Monday, December 31, 2007
I stumbled upon it about a month ago and read it out loud (more for me and Rob, but Rachael seemed to like it) when we drove to North Carolina for Thanksgiving.
We didn't finish it, but liked what we read.Out of the blue, the other night Rachael decided to dress up like Mary.
Here she is, holding the book.
And then of course she needed to get her jump rope!
Sunday, December 30, 2007
Last year Rachael, Robert, and I brought a lunch platter to the the PICU waiting room and visited with both the staff and current families who were in the waiting room.
It looks like this will be turning into a yearly tradition for us, because yesterday my parents watched Baby Ben while the rest of us went. (Rebecca really wanted to join us this year.)
On the car ride over, Rachael said, "I'm special." [Because she came close to dying, but was saved.]
Rebecca immediately became indignant. "I'm special too!" she said. "Barney says everybody is special!"
Rachael replied, calmly and wisely, "Yes, everybody is special. But I'm more special than you."
Rebecca didn't like that much, either.
This is Rachael with one the PICU nurses who remembered us. Most of the staff from our stay are gone now.
Here's Rachael and Rebecca in front of the lunch we brought to the waiting room. One of the PICU staff let each girl pick a stuffed animal. Rachael named her bear Pinky, and Rebecca named hers Hannah.
This is Rachael in the PICU hallway. Some of you remember this well: the rooms are on the right, and the waiting room is on the left.
Rachael made cards, even using photos and scrapbooking tools, for two of her doctors, the Red Cross, her favorite nurse, and one card "to a girl" and one card "to a boy." She gave those last two cards to parents we met in the waiting room. Rebecca made some things as well.
Both last year and yesterday, I thought the parents we spoke with had a distinct way about them that was familiar yet hard to put into words. One possible way -- although this isn't quite right -- is "polite but distracted." Robert suggested "fuzzy."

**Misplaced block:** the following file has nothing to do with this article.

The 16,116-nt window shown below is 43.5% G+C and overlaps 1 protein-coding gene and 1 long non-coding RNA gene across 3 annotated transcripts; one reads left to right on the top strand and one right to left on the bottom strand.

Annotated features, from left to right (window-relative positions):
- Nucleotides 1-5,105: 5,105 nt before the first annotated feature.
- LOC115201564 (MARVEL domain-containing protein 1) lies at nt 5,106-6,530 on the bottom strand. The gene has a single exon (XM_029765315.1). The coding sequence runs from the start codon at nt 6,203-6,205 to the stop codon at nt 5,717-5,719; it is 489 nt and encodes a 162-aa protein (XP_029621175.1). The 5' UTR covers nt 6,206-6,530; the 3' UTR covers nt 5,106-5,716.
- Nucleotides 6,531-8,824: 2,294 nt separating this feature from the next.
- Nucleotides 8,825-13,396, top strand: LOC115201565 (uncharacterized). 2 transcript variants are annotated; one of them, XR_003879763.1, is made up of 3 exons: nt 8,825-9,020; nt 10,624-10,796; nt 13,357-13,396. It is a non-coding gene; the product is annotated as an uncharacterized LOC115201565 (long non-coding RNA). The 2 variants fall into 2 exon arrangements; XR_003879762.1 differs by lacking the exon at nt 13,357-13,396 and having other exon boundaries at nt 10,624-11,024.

It's hard to explain how it feels to go back. It's difficult, and strangely tiring, although a little fun and exciting at the same time, but it feels important somehow.
Wednesday, December 26, 2007
I made my infamous kugel, and my mom brought a lamb, which was SOO good!
Here's Rebecca with her talking doll, who she named Sally, which was a gift from my mom (in the green chair).
After dinner we were joined by my brother and his family. This is his wife Chris in the middle, my niece Lauren, and my nephew Ryan.
Here's Lauren opening her present from us: perler bead creations by Rachael, and her own stash of Christmas cookies.
I got an e-mail from my mother this morning which said this:
What a dancer Rachael is ... quite the entertainer yesterday ... and she was so happy with the knitting machine ... good suggestion. Rebecca just loved Sally, I knew she would ... she will be a mommy some day ... I will bet on that ... she has soo much love in her to share ... And your choice for Benjamin [a toy rocket] blows me away. I could not have found such a wonderful toy. When we arrived yesterday, he had on only one shoe ... when I said this and asked where his other shoe was, he immediately ran to his room and brought the other shoe to me ... what a darling child ... and such a good hugger ... all your little ones are so amazing to me (and Dad) ... we love them so much.